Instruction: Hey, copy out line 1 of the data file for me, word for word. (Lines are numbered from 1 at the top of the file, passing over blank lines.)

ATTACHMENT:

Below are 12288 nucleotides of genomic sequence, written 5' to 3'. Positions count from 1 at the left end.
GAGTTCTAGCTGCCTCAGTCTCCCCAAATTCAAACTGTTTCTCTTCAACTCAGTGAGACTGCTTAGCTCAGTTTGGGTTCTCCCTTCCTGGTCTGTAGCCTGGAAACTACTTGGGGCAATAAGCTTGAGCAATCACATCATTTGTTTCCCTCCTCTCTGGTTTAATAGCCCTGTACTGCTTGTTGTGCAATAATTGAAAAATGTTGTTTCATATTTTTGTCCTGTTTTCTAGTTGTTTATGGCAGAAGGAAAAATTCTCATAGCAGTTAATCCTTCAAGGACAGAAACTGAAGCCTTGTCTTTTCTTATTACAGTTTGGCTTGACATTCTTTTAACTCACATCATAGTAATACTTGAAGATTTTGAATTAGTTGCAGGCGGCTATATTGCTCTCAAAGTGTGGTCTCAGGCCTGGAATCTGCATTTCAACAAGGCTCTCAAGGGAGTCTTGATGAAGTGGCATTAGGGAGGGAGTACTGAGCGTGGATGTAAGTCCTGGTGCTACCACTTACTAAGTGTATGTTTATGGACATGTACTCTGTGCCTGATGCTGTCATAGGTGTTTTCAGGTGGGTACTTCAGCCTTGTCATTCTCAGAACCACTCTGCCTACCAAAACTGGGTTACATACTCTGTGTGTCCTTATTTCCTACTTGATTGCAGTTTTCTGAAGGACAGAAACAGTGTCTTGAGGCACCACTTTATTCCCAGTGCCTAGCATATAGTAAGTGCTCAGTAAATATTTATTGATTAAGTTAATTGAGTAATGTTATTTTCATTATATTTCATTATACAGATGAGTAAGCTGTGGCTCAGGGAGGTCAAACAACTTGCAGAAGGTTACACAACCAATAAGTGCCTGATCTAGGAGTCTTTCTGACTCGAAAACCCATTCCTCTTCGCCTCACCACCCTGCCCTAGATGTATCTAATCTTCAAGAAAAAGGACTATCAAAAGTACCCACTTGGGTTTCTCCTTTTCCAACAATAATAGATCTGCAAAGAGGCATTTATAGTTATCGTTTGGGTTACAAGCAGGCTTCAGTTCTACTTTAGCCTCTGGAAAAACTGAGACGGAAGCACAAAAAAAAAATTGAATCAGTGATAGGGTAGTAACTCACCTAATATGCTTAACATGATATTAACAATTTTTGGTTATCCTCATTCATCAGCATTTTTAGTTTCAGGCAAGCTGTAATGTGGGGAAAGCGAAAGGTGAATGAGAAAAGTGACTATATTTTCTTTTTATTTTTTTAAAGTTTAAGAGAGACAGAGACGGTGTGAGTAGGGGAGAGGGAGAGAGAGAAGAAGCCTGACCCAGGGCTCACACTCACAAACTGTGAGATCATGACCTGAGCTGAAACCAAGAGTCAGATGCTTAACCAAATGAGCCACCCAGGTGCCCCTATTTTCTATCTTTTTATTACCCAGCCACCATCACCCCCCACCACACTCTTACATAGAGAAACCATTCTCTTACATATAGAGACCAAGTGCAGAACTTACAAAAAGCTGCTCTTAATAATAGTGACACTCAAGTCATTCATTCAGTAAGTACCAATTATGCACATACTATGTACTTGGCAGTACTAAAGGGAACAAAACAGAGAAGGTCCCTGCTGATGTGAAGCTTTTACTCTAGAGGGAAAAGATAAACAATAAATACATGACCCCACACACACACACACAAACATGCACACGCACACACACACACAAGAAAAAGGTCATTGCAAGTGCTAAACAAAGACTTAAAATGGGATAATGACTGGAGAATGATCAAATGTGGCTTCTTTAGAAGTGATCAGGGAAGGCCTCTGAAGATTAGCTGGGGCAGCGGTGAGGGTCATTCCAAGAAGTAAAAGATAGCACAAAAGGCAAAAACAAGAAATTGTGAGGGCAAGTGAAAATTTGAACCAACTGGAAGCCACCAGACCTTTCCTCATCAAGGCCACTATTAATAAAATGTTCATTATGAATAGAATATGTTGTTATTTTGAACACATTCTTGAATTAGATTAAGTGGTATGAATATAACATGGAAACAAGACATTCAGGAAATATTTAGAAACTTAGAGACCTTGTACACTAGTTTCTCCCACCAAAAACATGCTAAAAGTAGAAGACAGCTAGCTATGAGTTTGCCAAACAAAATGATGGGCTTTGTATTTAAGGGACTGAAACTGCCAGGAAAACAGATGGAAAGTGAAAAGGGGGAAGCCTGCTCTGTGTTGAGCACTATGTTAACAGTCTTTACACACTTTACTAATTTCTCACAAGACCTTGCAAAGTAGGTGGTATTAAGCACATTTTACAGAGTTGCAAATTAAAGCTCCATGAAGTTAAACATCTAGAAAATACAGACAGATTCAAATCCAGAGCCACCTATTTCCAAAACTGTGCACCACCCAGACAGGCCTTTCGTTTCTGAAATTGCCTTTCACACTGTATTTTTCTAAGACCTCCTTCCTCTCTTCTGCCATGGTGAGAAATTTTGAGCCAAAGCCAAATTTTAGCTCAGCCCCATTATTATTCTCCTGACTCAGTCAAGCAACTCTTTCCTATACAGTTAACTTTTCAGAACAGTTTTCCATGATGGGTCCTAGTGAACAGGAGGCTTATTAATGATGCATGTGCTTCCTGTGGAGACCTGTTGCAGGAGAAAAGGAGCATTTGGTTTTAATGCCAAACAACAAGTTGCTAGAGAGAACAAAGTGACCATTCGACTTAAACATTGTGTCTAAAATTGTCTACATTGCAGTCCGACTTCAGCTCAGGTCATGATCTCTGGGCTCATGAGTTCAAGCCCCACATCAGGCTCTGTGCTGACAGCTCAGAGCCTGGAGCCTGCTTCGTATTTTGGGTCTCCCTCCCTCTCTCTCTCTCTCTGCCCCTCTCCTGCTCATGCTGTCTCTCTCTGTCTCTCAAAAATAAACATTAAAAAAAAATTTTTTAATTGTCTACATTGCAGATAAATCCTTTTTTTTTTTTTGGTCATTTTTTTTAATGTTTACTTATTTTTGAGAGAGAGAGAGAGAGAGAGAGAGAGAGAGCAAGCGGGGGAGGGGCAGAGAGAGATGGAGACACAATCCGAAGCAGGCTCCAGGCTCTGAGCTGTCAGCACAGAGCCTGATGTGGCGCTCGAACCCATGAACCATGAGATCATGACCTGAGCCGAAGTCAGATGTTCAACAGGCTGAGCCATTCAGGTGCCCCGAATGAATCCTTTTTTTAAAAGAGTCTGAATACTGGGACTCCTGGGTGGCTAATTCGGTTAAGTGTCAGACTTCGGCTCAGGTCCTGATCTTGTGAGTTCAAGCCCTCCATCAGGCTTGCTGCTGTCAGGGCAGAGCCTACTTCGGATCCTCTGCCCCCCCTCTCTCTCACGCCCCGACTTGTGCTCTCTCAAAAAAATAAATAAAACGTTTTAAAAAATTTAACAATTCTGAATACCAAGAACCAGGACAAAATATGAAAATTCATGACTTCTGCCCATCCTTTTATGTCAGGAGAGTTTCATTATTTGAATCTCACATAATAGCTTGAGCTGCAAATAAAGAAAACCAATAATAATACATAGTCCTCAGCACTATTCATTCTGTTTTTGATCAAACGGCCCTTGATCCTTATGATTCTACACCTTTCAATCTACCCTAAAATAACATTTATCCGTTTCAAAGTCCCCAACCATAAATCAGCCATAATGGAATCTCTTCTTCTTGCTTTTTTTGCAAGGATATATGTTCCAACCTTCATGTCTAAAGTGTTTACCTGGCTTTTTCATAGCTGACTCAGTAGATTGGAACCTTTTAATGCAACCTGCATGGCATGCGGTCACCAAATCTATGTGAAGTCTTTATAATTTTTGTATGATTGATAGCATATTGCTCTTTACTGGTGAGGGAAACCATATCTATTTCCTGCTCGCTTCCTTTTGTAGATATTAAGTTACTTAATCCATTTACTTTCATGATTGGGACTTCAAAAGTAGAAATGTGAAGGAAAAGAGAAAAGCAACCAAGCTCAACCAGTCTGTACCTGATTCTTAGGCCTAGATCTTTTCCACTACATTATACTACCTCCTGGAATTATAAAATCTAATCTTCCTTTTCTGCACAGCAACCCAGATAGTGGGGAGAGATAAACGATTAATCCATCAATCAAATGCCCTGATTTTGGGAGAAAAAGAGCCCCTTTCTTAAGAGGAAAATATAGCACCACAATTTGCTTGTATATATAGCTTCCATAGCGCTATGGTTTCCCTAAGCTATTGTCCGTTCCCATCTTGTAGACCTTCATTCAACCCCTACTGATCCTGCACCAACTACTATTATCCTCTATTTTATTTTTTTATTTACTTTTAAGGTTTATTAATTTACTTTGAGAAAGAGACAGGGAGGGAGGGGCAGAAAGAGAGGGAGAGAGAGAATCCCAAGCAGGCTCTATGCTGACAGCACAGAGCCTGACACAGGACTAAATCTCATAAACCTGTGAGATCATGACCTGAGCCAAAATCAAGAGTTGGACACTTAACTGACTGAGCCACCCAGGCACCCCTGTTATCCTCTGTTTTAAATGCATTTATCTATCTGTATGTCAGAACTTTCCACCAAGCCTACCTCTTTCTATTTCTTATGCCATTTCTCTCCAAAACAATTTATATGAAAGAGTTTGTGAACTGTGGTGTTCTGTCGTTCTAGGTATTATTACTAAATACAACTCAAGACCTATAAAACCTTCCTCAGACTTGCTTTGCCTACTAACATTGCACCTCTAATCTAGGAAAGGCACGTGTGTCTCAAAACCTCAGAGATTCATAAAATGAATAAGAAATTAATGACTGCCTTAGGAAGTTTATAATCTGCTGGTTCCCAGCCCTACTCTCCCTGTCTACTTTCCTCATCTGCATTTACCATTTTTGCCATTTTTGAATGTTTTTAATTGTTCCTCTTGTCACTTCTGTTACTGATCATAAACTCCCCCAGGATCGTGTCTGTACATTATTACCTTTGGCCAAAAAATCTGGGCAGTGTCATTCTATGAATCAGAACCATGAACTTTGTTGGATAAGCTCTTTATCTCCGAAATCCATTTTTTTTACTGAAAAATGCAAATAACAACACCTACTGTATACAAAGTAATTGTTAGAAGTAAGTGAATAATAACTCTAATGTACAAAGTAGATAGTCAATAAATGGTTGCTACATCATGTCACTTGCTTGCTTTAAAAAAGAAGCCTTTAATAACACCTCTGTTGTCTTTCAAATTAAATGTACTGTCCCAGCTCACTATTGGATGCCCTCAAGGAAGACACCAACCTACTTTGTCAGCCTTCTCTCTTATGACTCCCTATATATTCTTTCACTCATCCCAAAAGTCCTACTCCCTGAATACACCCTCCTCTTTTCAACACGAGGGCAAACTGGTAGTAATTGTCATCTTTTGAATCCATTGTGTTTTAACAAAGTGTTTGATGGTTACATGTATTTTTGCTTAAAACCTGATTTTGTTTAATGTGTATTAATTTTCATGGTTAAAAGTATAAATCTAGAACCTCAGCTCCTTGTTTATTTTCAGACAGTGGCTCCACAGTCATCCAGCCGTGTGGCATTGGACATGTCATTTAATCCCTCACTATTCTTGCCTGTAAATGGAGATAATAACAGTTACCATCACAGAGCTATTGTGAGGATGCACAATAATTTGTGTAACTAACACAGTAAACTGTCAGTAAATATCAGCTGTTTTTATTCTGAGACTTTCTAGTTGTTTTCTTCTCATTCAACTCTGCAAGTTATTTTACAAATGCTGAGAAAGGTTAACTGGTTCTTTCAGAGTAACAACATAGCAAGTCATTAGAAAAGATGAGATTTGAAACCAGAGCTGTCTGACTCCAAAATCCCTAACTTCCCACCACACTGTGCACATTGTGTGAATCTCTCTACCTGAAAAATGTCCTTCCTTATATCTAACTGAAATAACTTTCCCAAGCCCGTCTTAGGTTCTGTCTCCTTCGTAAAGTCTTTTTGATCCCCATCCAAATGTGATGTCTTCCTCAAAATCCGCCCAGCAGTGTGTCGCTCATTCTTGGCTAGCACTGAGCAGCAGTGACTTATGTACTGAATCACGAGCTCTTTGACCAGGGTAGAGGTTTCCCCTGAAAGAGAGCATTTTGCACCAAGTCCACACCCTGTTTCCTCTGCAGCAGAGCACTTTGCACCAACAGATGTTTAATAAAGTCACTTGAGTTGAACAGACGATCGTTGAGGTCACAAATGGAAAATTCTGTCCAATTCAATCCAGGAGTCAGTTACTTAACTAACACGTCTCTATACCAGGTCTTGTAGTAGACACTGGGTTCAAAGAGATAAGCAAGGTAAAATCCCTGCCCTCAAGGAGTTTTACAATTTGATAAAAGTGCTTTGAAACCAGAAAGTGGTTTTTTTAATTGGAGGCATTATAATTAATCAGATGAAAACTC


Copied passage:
Below are 12288 nucleotides of genomic sequence, written 5' to 3'. Positions count from 1 at the left end.